The leading ‘name’ for the RTÉ-broadcast portion of the National Elite Senior Championships finals on Saturday night, Harrington oozed confidence and swagger as she unanimously defeated young star Amy Broadhurst to claim her eighth title and second successive lightweight crown.
From the first steps of her ringwalk, the 28-year-old Dubliner looked right at home in the spotlight and proceeded to give a classy display of counter-punching, check-hooking, and fancy footwork.
It was Harrington’s most high-profile win yet, with hundreds of thousands (exact figure to be confirmed) watching on at home, and the EU and World silver medalist explained to Irish-Boxing.com how “this is my eighth title, but I’ve never once boxed on national telly.”
“To box here tonight, with my Ma and Da, and people from my job here, it’s mind-blowing. It’s really, really brilliant.”
“There were just the general nerves, and I think everybody has them to be honest with you. There’s no pressure on me because I know, no matter what the outcome is, I’ll give it my best in there and as long as I come out and I’m happy with the performance – whether I win or I lose – I know everyone supporting me will be happy as well.”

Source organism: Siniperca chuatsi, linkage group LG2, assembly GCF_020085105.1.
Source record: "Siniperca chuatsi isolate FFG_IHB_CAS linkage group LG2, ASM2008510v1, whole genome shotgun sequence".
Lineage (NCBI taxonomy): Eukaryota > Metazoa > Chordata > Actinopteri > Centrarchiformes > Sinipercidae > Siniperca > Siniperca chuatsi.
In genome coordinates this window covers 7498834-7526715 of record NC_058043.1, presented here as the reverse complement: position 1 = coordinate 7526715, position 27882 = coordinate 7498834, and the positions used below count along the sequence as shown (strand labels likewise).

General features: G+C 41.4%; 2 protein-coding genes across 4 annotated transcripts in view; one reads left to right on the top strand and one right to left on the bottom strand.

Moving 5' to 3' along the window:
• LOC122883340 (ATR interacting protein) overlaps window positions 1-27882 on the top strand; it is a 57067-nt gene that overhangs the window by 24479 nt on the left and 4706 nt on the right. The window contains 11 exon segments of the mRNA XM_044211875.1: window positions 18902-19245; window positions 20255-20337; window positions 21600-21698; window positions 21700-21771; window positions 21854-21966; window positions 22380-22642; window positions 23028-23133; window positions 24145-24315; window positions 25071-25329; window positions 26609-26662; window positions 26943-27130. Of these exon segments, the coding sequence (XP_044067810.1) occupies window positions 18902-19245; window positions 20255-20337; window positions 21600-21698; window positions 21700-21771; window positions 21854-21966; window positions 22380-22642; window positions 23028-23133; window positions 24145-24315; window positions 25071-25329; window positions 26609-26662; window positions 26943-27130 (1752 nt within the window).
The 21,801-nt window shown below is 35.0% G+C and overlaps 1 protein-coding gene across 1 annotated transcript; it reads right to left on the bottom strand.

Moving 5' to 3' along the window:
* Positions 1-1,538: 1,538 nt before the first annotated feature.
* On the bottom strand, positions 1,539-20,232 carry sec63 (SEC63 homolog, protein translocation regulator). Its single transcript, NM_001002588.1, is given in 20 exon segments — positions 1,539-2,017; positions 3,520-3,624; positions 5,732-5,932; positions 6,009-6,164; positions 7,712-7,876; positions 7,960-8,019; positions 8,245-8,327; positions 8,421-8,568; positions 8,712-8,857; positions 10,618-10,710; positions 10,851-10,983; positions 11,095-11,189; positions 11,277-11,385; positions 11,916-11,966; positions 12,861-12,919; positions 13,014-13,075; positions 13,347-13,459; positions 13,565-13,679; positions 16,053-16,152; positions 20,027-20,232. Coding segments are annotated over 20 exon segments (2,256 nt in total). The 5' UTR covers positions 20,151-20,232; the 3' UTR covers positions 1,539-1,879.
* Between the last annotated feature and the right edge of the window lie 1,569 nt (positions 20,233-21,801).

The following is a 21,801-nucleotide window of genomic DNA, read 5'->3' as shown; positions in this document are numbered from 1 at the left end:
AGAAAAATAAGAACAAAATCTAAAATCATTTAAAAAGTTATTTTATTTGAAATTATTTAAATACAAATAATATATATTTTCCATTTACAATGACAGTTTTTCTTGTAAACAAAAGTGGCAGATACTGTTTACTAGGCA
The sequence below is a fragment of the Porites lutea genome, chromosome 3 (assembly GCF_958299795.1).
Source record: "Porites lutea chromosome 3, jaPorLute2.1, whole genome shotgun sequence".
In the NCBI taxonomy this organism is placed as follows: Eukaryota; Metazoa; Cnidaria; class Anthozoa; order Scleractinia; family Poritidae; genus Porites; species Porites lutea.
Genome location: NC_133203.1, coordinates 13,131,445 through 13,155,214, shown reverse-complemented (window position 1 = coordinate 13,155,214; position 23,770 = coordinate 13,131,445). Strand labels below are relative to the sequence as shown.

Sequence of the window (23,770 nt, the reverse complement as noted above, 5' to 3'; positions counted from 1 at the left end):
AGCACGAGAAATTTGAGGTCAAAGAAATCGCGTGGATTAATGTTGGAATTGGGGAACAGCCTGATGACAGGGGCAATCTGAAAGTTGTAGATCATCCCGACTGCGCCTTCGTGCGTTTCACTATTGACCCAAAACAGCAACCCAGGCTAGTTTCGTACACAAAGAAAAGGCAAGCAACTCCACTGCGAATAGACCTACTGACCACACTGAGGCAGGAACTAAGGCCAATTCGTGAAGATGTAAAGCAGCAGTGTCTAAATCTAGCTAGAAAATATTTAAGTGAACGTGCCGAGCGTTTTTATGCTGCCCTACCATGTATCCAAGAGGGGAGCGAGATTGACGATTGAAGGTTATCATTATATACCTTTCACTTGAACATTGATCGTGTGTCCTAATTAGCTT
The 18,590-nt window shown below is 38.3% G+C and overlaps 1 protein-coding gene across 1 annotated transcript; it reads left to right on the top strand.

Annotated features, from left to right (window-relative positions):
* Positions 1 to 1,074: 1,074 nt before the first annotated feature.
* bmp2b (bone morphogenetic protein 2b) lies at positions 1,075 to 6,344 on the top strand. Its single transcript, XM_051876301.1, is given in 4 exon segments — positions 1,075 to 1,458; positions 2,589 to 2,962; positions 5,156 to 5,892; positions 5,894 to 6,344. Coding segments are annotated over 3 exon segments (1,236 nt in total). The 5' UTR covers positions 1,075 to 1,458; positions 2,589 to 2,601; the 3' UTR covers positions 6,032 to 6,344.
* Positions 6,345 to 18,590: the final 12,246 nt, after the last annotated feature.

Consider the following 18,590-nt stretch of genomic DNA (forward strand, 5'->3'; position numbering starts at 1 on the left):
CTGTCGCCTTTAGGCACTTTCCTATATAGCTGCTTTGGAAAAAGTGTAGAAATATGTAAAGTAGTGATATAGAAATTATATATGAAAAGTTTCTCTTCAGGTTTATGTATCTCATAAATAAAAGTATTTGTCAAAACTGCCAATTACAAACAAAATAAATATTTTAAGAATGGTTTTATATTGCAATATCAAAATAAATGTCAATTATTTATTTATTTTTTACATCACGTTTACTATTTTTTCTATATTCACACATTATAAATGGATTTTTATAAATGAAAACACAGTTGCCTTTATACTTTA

“It’s great for the kids, and to be able to do it for my club St Mary’s – we have Aoife [Burke] and George [Bates], the three of us will be on the Irish team together this year. It’s amazing.”
While the men’s scene is quiet in 2018, women’s boxing has a major year ahead with both World and European Championships.
Harrington outlined how “we’re going to America now in March, I’ve three fights in America, then we’re off to Poland for the Europeans and that’s going to be a massive, massive tournament.”
“The Europeans are one of the hardest competitions out there, the top boxers are in Europe, I think. I’m looking forward to it,” she added before reflecting on her final and women’s boxing in general.
In 20-year-old Broadhurst, Harrington was faced by an opponent from the next generation and a testament to the ever-increasing standing of women’s boxing in Ireland. However, the Northsider is looking even further down the line
Harrington described how “I’ve been around for 13 years, and what’s even better is the younger, younger kids, the 11, 12, and 13 year olds. Honestly, like, I’m looking at them thinking ‘wow’. If I, or anybody my age, had the opportunities they have now at that age, boxing would be completely different.”
“They’re on a marvelous pathway, they are the future, and I believe we have Olympic medalist among out young females – it might not be until 2028-ish, but they’re there and the talent is phenomenal.”
Photo Credit: Ricardo Guglielminotti – The Fighting Irish (@ThefIrish)